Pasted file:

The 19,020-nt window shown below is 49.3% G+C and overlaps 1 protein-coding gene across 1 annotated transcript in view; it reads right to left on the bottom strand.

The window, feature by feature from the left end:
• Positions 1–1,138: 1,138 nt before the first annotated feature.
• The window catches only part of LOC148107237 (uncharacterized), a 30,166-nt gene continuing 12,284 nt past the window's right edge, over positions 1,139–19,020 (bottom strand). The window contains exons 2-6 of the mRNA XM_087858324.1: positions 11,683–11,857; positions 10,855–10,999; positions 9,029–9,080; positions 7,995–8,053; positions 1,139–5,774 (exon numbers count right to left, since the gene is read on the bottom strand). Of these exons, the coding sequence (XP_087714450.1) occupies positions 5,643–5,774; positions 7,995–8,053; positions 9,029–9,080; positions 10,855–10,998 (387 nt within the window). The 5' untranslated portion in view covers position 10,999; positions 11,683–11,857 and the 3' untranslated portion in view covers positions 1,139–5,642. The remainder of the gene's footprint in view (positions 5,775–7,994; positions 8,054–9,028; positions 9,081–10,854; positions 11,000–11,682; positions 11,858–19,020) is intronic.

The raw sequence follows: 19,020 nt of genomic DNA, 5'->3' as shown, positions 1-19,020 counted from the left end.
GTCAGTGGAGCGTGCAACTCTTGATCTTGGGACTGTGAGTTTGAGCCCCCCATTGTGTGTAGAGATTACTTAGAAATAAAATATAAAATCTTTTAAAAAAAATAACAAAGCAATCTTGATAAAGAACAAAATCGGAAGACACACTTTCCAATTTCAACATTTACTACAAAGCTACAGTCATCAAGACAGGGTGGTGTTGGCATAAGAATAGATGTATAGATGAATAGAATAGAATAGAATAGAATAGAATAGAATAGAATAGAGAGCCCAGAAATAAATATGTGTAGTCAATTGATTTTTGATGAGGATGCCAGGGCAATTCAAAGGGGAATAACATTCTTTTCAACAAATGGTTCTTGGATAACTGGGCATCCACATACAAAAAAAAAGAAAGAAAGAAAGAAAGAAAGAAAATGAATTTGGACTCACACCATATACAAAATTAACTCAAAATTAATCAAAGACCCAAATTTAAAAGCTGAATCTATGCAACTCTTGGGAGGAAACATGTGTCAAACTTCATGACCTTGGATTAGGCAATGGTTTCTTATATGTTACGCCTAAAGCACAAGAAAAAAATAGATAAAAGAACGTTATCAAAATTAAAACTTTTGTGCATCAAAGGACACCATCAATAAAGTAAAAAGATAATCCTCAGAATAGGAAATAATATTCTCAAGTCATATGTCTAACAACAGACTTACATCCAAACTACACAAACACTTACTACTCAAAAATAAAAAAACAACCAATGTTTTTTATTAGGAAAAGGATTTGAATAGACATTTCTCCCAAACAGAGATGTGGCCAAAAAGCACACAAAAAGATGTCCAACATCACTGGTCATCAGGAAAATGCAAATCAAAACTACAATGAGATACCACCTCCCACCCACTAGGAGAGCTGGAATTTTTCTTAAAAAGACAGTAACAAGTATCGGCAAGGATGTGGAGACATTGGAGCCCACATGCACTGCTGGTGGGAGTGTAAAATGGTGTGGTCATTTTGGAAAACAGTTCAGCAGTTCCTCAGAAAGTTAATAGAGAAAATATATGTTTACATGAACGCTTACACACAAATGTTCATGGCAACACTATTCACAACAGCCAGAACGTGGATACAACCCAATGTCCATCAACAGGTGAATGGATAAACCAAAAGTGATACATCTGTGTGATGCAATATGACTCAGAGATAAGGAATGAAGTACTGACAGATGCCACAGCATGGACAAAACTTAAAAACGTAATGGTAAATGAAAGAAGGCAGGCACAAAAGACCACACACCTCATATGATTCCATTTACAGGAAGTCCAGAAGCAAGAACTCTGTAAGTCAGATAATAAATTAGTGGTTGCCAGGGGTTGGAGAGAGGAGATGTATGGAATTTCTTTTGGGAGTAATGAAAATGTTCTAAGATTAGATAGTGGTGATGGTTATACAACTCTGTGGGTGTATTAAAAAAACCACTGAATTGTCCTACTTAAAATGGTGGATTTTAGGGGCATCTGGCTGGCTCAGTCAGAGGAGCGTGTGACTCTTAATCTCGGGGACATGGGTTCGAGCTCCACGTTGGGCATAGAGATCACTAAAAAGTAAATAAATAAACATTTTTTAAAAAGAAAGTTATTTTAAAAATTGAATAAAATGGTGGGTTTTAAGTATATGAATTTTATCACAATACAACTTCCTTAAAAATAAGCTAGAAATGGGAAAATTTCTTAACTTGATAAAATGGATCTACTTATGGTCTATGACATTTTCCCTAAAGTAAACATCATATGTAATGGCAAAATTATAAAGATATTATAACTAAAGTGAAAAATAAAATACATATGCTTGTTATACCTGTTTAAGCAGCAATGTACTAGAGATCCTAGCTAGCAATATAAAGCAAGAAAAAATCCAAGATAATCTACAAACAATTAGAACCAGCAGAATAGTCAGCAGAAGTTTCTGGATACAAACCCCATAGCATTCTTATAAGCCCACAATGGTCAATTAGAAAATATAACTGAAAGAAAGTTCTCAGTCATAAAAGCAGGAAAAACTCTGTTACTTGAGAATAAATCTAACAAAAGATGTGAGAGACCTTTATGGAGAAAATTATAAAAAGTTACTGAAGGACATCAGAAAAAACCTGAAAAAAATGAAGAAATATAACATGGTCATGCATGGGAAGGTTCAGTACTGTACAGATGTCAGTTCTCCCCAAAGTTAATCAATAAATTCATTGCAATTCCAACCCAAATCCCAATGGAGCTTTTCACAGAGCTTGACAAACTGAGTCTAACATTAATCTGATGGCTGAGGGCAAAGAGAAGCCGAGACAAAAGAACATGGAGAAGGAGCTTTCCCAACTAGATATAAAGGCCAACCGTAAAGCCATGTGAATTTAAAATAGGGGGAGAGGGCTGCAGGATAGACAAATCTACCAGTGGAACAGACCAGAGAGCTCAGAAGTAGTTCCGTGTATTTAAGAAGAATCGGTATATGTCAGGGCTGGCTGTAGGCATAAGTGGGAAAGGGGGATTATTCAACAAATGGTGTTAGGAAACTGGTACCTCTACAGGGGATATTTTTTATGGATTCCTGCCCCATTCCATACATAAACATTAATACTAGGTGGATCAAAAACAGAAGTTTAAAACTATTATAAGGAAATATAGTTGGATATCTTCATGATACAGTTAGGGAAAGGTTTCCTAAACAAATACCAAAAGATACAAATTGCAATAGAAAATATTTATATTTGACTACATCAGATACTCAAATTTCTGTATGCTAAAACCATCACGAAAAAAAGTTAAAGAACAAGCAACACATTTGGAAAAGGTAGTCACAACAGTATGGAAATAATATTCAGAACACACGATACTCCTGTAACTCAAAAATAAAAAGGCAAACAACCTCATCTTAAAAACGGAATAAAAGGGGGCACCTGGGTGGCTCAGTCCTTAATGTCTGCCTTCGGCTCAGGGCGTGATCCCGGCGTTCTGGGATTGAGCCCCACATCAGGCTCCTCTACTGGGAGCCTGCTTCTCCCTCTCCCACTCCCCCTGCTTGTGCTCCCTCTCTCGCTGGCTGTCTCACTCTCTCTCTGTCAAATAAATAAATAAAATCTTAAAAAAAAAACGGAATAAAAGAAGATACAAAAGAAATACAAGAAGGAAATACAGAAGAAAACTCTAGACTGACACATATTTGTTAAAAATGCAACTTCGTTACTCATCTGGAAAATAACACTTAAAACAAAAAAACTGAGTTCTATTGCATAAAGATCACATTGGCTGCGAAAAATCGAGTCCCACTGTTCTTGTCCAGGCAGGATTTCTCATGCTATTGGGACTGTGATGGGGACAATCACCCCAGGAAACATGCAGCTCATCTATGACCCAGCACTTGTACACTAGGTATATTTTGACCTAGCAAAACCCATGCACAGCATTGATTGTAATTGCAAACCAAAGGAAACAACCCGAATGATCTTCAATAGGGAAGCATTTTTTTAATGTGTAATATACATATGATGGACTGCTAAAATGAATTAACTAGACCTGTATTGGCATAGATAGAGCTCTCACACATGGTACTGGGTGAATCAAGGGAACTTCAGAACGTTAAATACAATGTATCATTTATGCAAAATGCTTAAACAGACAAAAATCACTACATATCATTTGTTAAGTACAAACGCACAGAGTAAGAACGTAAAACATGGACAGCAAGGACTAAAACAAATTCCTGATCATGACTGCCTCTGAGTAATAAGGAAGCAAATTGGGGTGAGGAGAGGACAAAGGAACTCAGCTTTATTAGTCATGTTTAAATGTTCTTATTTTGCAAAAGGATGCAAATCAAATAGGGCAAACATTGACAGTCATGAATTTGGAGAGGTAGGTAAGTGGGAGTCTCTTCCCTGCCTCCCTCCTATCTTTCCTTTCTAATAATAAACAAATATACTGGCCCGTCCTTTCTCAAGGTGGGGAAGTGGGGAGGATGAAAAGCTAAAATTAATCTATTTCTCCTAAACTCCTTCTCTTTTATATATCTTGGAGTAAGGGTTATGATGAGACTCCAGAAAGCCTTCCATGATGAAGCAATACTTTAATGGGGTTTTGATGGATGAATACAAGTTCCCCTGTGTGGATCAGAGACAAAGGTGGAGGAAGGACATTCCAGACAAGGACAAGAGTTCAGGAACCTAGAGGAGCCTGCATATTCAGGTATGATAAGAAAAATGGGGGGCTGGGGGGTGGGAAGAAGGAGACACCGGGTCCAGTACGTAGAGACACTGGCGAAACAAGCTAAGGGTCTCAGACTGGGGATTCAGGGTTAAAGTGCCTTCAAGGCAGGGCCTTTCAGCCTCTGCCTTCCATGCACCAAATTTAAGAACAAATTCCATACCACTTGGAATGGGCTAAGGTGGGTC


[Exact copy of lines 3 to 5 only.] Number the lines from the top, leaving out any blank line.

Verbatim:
• Positions 1–1,138: 1,138 nt before the first annotated feature.
• The window catches only part of LOC148107237 (uncharacterized), a 30,166-nt gene continuing 12,284 nt past the window's right edge, over positions 1,139–19,020 (bottom strand). The window contains exons 2-6 of the mRNA XM_087858324.1: positions 11,683–11,857; positions 10,855–10,999; positions 9,029–9,080; positions 7,995–8,053; positions 1,139–5,774 (exon numbers count right to left, since the gene is read on the bottom strand). Of these exons, the coding sequence (XP_087714450.1) occupies positions 5,643–5,774; positions 7,995–8,053; positions 9,029–9,080; positions 10,855–10,998 (387 nt within the window). The 5' untranslated portion in view covers position 10,999; positions 11,683–11,857 and the 3' untranslated portion in view covers positions 1,139–5,642. The remainder of the gene's footprint in view (positions 5,775–7,994; positions 8,054–9,028; positions 9,081–10,854; positions 11,000–11,682; positions 11,858–19,020) is intronic.

The raw sequence follows: 19,020 nt of genomic DNA, 5'->3' as shown, positions 1-19,020 counted from the left end.